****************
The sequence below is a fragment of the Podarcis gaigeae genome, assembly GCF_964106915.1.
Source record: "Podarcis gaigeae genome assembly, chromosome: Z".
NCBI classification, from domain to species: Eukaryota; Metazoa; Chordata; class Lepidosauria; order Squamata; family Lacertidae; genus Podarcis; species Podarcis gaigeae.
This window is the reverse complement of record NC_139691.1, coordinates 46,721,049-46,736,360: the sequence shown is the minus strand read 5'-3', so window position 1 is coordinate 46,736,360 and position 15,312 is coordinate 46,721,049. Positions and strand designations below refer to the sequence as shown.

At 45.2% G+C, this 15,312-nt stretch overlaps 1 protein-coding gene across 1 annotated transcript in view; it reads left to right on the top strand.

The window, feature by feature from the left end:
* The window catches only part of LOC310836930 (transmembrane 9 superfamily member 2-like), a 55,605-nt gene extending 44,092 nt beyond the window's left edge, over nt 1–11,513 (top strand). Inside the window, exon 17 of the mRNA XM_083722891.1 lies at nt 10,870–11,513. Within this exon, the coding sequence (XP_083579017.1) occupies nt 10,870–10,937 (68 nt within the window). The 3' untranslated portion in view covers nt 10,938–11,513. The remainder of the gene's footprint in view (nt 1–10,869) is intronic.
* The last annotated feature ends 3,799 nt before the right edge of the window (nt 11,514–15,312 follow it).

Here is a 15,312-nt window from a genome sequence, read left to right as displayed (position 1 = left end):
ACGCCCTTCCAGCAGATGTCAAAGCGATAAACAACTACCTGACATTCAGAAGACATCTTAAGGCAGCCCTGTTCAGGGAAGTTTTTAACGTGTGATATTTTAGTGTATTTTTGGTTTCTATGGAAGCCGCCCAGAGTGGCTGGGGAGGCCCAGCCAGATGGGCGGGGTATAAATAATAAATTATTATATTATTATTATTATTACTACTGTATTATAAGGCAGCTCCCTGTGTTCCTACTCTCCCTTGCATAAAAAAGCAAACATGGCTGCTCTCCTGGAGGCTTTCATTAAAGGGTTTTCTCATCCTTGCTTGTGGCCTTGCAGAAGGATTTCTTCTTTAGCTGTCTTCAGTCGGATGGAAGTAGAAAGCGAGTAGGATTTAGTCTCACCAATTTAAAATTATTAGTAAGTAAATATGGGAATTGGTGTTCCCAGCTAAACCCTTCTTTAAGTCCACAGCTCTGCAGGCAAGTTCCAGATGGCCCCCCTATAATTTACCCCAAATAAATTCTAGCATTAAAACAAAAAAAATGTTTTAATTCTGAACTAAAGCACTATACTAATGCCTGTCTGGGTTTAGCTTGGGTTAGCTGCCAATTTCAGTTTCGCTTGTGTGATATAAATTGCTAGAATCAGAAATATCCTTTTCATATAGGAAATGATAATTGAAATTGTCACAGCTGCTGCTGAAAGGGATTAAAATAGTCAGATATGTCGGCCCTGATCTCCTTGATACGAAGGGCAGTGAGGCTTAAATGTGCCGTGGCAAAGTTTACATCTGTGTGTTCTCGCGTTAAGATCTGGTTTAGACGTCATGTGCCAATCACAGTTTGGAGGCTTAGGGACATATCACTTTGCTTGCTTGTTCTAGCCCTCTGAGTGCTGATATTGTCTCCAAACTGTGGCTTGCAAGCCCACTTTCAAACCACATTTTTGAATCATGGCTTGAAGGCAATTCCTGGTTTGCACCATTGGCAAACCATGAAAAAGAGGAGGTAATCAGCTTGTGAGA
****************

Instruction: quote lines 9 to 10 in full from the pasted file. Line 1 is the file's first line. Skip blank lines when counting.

Here is a 15,312-nt window from a genome sequence, read left to right as displayed (position 1 = left end):
ACGCCCTTCCAGCAGATGTCAAAGCGATAAACAACTACCTGACATTCAGAAGACATCTTAAGGCAGCCCTGTTCAGGGAAGTTTTTAACGTGTGATATTTTAGTGTATTTTTGGTTTCTATGGAAGCCGCCCAGAGTGGCTGGGGAGGCCCAGCCAGATGGGCGGGGTATAAATAATAAATTATTATATTATTATTATTATTACTACTGTATTATAAGGCAGCTCCCTGTGTTCCTACTCTCCCTTGCATAAAAAAGCAAACATGGCTGCTCTCCTGGAGGCTTTCATTAAAGGGTTTTCTCATCCTTGCTTGTGGCCTTGCAGAAGGATTTCTTCTTTAGCTGTCTTCAGTCGGATGGAAGTAGAAAGCGAGTAGGATTTAGTCTCACCAATTTAAAATTATTAGTAAGTAAATATGGGAATTGGTGTTCCCAGCTAAACCCTTCTTTAAGTCCACAGCTCTGCAGGCAAGTTCCAGATGGCCCCCCTATAATTTACCCCAAATAAATTCTAGCATTAAAACAAAAAAAATGTTTTAATTCTGAACTAAAGCACTATACTAATGCCTGTCTGGGTTTAGCTTGGGTTAGCTGCCAATTTCAGTTTCGCTTGTGTGATATAAATTGCTAGAATCAGAAATATCCTTTTCATATAGGAAATGATAATTGAAATTGTCACAGCTGCTGCTGAAAGGGATTAAAATAGTCAGATATGTCGGCCCTGATCTCCTTGATACGAAGGGCAGTGAGGCTTAAATGTGCCGTGGCAAAGTTTACATCTGTGTGTTCTCGCGTTAAGATCTGGTTTAGACGTCATGTGCCAATCACAGTTTGGAGGCTTAGGGACATATCACTTTGCTTGCTTGTTCTAGCCCTCTGAGTGCTGATATTGTCTCCAAACTGTGGCTTGCAAGCCCACTTTCAAACCACATTTTTGAATCATGGCTTGAAGGCAATTCCTGGTTTGCACCATTGGCAAACCATGAAAAAGAGGAGGTAATCAGCTTGTGAGA